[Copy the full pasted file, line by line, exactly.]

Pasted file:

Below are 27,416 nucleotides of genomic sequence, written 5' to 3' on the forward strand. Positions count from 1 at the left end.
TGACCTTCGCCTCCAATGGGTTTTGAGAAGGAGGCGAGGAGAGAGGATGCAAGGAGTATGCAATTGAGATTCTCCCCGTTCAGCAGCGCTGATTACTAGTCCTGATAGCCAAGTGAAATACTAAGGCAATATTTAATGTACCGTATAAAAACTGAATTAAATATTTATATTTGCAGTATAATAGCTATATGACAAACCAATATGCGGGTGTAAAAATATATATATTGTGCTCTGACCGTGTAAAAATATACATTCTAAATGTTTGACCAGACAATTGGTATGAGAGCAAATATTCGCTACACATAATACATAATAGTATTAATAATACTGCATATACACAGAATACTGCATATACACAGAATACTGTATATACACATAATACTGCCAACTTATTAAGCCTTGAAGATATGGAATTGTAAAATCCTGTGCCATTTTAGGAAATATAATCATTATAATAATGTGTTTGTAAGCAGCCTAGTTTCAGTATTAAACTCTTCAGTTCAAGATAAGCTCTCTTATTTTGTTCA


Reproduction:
Below are 27,416 nucleotides of genomic sequence, written 5' to 3' on the forward strand. Positions count from 1 at the left end.
TGACCTTCGCCTCCAATGGGTTTTGAGAAGGAGGCGAGGAGAGAGGATGCAAGGAGTATGCAATTGAGATTCTCCCCGTTCAGCAGCGCTGATTACTAGTCCTGATAGCCAAGTGAAATACTAAGGCAATATTTAATGTACCGTATAAAAACTGAATTAAATATTTATATTTGCAGTATAATAGCTATATGACAAACCAATATGCGGGTGTAAAAATATATATATTGTGCTCTGACCGTGTAAAAATATACATTCTAAATGTTTGACCAGACAATTGGTATGAGAGCAAATATTCGCTACACATAATACATAATAGTATTAATAATACTGCATATACACAGAATACTGCATATACACAGAATACTGTATATACACATAATACTGCCAACTTATTAAGCCTTGAAGATATGGAATTGTAAAATCCTGTGCCATTTTAGGAAATATAATCATTATAATAATGTGTTTGTAAGCAGCCTAGTTTCAGTATTAAACTCTTCAGTTCAAGATAAGCTCTCTTATTTTGTTCA